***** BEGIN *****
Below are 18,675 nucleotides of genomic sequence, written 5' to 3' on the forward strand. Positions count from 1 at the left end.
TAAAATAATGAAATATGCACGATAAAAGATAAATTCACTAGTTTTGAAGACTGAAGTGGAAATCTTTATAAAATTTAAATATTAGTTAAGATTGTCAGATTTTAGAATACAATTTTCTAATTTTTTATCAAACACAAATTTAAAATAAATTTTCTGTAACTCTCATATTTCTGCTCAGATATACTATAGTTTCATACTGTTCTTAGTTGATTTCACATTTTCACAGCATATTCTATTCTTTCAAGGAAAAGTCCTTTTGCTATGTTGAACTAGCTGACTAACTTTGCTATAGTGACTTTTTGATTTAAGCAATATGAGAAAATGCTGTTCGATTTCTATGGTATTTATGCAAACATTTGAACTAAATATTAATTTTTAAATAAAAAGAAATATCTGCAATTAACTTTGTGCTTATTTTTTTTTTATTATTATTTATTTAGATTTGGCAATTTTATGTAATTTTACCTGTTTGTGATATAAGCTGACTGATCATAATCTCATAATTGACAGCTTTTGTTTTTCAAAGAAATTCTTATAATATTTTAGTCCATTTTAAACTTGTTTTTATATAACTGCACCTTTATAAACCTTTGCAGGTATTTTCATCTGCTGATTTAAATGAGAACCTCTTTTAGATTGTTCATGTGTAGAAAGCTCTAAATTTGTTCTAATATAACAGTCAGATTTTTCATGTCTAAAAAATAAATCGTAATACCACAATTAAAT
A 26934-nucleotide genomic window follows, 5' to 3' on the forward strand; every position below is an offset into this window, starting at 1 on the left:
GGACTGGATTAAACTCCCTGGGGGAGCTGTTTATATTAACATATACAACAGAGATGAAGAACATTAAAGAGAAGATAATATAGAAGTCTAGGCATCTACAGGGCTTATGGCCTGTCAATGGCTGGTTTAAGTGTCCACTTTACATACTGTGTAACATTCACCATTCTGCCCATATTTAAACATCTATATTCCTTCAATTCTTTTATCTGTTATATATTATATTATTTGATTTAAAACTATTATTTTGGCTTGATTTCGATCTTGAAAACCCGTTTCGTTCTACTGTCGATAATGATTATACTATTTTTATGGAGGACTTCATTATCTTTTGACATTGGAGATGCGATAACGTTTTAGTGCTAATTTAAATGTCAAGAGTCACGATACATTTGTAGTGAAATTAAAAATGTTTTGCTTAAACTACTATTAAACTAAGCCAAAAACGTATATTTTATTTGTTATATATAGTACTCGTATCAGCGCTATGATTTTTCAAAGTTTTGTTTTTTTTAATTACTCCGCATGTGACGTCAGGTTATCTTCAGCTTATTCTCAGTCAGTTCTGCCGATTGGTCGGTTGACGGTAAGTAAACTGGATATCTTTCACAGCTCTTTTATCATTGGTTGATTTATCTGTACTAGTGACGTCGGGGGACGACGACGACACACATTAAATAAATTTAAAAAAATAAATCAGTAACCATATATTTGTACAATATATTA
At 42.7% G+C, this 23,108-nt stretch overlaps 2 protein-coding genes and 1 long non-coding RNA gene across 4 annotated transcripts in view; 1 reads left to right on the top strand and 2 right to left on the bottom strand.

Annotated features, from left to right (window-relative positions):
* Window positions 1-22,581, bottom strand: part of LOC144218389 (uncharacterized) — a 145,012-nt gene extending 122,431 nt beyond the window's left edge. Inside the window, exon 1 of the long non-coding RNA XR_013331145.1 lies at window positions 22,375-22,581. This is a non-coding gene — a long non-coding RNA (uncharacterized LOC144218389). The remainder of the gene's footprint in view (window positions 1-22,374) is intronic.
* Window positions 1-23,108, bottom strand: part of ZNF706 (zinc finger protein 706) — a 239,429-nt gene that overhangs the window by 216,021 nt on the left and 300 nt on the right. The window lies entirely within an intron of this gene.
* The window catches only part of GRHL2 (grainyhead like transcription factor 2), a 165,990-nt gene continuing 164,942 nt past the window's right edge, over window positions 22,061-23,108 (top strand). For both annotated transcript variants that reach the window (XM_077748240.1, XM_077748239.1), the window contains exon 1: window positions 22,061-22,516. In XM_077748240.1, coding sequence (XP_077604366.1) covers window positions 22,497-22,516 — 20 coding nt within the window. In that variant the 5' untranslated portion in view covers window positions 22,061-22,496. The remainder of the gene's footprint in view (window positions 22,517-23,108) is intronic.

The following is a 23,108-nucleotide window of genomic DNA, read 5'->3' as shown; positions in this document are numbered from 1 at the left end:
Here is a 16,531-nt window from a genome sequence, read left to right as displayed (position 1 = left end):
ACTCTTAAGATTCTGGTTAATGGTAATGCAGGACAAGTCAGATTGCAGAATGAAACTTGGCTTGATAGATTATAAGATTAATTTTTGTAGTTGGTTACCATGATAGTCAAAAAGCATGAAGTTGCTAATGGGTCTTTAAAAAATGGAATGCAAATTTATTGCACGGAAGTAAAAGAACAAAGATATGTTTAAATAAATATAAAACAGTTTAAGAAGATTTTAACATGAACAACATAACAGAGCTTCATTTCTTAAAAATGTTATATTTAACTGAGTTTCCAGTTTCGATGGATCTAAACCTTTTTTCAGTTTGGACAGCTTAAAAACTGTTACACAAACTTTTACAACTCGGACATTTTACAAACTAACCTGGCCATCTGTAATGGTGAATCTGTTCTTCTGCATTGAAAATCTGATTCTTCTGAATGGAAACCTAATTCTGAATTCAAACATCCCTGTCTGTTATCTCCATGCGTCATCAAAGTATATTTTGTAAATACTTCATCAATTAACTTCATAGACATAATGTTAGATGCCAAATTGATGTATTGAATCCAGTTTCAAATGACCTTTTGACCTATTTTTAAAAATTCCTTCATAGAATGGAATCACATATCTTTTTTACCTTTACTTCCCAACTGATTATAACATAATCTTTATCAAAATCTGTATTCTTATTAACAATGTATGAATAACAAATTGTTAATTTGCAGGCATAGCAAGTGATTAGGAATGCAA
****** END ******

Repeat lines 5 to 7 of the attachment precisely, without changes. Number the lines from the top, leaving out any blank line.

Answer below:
At 42.7% G+C, this 23,108-nt stretch overlaps 2 protein-coding genes and 1 long non-coding RNA gene across 4 annotated transcripts in view; 1 reads left to right on the top strand and 2 right to left on the bottom strand.

Annotated features, from left to right (window-relative positions):
* Window positions 1-22,581, bottom strand: part of LOC144218389 (uncharacterized) — a 145,012-nt gene extending 122,431 nt beyond the window's left edge. Inside the window, exon 1 of the long non-coding RNA XR_013331145.1 lies at window positions 22,375-22,581. This is a non-coding gene — a long non-coding RNA (uncharacterized LOC144218389). The remainder of the gene's footprint in view (window positions 1-22,374) is intronic.